Is Gluten Intolerance Even A Thing, Or Is It All In The Head

About a week back, an online acquaintance took issue with this writer’s lament. I miss gluten. I miss bread even if it does give me indigestion, and I miss crackers. My tormentor told me in bold terms that unless I have Celiac Disease – which I don’t – there’s no reason to be gluten-free.

This person also took apart the paleo diet claiming it’s all a hoax, sham, etc. All of those issues were unrelated.

Almost two years ago now, for the second time, I removed gluten from my diet (all grains, legumes and sugar, actually) in an attempt to rid myself of the symptoms that were making my life miserable:

  • Bloating
  • Migraines (down the right side of the head)
  • Depression and anxiety
  • Gastrointestinal distress
  • Painful joints (MSG was a contributor here)
  • Phantom sunburn
  • Bumpy skin all over the arms and legs

Once before in my life, in an attempt to isolate a food intolerance I did essentially eat what is known as the paleo diet, and all of this that I had been living with for a while went away in addition to my blood pressure dropping. I had no idea that it was all related.

Well, it is. And contrary to those who roll their eyes, including medical professionals busy trying to prove that whatever causes these issues has NOTHING to do with gluten or wheat, and probably is more that people are eating healthier options, a name has been put to this phenomenon: Non-Celiac Gluten Sensitivity.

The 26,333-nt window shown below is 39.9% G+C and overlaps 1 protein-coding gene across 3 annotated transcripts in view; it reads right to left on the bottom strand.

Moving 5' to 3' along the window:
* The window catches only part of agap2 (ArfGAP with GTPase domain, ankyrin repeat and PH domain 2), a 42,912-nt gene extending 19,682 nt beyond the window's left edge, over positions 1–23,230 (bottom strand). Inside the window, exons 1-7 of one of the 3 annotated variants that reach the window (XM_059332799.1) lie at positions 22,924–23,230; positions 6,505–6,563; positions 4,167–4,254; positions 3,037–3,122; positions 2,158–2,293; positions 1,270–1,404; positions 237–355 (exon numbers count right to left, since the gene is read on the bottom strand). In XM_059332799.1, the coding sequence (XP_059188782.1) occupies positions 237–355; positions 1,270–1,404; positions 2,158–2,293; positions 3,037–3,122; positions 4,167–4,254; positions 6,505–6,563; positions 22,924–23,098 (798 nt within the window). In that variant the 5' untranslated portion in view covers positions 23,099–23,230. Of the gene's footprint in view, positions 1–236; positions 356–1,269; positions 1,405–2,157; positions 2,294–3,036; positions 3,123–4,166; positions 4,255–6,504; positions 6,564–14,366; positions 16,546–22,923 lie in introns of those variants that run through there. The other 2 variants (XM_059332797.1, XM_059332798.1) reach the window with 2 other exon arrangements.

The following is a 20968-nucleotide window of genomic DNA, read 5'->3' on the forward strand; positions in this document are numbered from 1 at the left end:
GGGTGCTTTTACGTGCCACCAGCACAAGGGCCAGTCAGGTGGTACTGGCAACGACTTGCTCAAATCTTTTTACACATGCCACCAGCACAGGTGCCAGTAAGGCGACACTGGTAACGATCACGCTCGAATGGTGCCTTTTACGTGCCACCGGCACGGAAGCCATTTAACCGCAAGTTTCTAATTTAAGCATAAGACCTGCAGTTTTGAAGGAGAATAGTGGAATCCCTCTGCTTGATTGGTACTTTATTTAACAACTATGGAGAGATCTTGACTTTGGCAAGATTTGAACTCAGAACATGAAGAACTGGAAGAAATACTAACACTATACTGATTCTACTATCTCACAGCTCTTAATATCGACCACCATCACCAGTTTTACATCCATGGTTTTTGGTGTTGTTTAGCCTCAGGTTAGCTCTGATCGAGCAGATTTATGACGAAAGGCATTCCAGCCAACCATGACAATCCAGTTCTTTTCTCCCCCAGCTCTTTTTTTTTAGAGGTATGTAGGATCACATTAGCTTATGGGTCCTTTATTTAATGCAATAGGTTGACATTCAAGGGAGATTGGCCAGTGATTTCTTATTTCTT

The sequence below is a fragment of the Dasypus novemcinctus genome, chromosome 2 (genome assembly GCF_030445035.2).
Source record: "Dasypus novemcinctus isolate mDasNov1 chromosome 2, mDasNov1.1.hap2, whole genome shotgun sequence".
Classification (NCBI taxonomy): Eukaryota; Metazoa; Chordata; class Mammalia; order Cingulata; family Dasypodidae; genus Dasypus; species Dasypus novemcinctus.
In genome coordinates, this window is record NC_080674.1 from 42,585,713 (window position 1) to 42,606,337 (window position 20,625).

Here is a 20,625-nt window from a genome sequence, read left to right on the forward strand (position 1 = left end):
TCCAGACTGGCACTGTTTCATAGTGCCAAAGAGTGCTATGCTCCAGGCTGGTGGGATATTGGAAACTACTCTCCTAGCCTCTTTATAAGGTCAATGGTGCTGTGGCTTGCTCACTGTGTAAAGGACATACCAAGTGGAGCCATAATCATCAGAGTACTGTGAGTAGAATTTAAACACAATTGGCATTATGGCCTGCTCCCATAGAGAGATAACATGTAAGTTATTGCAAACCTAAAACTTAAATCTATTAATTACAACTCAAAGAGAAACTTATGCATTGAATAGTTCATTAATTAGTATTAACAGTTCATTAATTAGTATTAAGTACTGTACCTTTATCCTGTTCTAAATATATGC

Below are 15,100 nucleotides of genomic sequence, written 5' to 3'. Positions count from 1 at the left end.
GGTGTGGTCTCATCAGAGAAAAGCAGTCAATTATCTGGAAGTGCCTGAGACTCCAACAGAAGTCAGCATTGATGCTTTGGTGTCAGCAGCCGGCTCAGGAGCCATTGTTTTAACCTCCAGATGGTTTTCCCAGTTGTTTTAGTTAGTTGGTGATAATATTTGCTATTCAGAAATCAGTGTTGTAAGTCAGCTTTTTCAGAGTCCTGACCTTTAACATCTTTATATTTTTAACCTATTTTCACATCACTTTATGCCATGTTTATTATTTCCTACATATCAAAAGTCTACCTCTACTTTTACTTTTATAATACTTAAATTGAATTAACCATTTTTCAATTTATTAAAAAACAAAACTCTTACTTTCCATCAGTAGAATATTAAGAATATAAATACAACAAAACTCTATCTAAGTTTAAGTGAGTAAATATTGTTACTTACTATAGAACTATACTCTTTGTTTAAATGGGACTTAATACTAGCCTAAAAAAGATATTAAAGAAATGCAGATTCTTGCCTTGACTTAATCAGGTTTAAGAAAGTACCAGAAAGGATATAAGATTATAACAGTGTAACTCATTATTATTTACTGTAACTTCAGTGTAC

The reality is, according to a number of doctors and articles on WedMD, there does seem to be a relationship between cutting the gluten out of the diet and that specific set of symptoms disappearing. There are those in the field who desperately want this to be a placebo effect occurrence, but those of us who have been through this will tell the world it is not.

At this point, understanding how it is all related is in its infancy and doctors may not all be on the same page when it comes to diagnosing the issue. Available tests are limited, and not all of them will diagnose the issue correctly other than to rule out celiac disease. However, patients reporting that they feel a lot better without grains is accepted by a number of physicians.

Because at this point, the science is not settled and the jury is out on what exactly is the root of the symptoms listed above. Gluten? Something else? Don’t care. Not going back to all of that if it can be helped. And if that means not eating grains, so be it.

 

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